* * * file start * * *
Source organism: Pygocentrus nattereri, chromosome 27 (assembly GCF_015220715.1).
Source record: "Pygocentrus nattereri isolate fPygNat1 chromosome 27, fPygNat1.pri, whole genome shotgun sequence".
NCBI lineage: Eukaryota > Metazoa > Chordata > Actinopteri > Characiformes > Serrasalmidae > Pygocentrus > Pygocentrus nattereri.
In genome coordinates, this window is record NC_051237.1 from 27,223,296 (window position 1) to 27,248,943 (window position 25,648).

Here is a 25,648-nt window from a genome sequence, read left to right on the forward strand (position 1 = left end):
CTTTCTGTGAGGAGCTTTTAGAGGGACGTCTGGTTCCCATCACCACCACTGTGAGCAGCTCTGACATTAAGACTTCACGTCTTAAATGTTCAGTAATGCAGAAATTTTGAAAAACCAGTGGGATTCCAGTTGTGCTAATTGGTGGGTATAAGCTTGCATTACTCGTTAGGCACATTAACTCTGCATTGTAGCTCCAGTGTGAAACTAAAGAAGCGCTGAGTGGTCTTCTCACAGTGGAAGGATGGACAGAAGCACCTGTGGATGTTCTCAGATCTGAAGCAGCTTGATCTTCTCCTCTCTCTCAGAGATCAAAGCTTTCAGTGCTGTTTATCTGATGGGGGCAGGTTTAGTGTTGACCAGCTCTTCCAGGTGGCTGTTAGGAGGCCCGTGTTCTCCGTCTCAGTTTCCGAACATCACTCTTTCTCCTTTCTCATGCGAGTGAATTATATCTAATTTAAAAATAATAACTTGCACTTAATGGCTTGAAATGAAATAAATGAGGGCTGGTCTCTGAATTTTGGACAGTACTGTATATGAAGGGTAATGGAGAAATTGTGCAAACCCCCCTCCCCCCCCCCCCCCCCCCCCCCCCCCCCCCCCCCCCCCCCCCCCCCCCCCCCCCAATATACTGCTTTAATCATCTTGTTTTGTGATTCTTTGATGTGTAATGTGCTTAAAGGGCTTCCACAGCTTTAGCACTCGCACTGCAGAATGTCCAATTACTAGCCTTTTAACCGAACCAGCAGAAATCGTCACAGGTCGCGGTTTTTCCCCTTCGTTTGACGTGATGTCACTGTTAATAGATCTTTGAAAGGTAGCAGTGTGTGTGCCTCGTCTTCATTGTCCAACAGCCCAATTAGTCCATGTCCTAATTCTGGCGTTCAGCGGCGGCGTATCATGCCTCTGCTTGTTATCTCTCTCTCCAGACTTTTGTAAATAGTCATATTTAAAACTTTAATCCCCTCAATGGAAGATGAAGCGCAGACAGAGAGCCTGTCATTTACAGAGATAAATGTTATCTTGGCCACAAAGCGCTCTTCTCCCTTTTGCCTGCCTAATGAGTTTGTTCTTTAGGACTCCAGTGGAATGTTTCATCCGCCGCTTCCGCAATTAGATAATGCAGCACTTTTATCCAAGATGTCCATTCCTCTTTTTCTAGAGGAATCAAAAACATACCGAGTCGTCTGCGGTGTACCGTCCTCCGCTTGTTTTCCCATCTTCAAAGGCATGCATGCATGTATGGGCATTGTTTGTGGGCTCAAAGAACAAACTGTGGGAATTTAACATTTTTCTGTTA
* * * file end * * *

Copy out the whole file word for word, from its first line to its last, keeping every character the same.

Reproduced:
Source organism: Pygocentrus nattereri, chromosome 27 (assembly GCF_015220715.1).
Source record: "Pygocentrus nattereri isolate fPygNat1 chromosome 27, fPygNat1.pri, whole genome shotgun sequence".
NCBI lineage: Eukaryota > Metazoa > Chordata > Actinopteri > Characiformes > Serrasalmidae > Pygocentrus > Pygocentrus nattereri.
In genome coordinates, this window is record NC_051237.1 from 27,223,296 (window position 1) to 27,248,943 (window position 25,648).

Here is a 25,648-nt window from a genome sequence, read left to right on the forward strand (position 1 = left end):
CTTTCTGTGAGGAGCTTTTAGAGGGACGTCTGGTTCCCATCACCACCACTGTGAGCAGCTCTGACATTAAGACTTCACGTCTTAAATGTTCAGTAATGCAGAAATTTTGAAAAACCAGTGGGATTCCAGTTGTGCTAATTGGTGGGTATAAGCTTGCATTACTCGTTAGGCACATTAACTCTGCATTGTAGCTCCAGTGTGAAACTAAAGAAGCGCTGAGTGGTCTTCTCACAGTGGAAGGATGGACAGAAGCACCTGTGGATGTTCTCAGATCTGAAGCAGCTTGATCTTCTCCTCTCTCTCAGAGATCAAAGCTTTCAGTGCTGTTTATCTGATGGGGGCAGGTTTAGTGTTGACCAGCTCTTCCAGGTGGCTGTTAGGAGGCCCGTGTTCTCCGTCTCAGTTTCCGAACATCACTCTTTCTCCTTTCTCATGCGAGTGAATTATATCTAATTTAAAAATAATAACTTGCACTTAATGGCTTGAAATGAAATAAATGAGGGCTGGTCTCTGAATTTTGGACAGTACTGTATATGAAGGGTAATGGAGAAATTGTGCAAACCCCCCTCCCCCCCCCCCCCCCCCCCCCCCCCCCCCCCCCCCCCCCCCCCCCCCCCCCCCCAATATACTGCTTTAATCATCTTGTTTTGTGATTCTTTGATGTGTAATGTGCTTAAAGGGCTTCCACAGCTTTAGCACTCGCACTGCAGAATGTCCAATTACTAGCCTTTTAACCGAACCAGCAGAAATCGTCACAGGTCGCGGTTTTTCCCCTTCGTTTGACGTGATGTCACTGTTAATAGATCTTTGAAAGGTAGCAGTGTGTGTGCCTCGTCTTCATTGTCCAACAGCCCAATTAGTCCATGTCCTAATTCTGGCGTTCAGCGGCGGCGTATCATGCCTCTGCTTGTTATCTCTCTCTCCAGACTTTTGTAAATAGTCATATTTAAAACTTTAATCCCCTCAATGGAAGATGAAGCGCAGACAGAGAGCCTGTCATTTACAGAGATAAATGTTATCTTGGCCACAAAGCGCTCTTCTCCCTTTTGCCTGCCTAATGAGTTTGTTCTTTAGGACTCCAGTGGAATGTTTCATCCGCCGCTTCCGCAATTAGATAATGCAGCACTTTTATCCAAGATGTCCATTCCTCTTTTTCTAGAGGAATCAAAAACATACCGAGTCGTCTGCGGTGTACCGTCCTCCGCTTGTTTTCCCATCTTCAAAGGCATGCATGCATGTATGGGCATTGTTTGTGGGCTCAAAGAACAAACTGTGGGAATTTAACATTTTTCTGTTA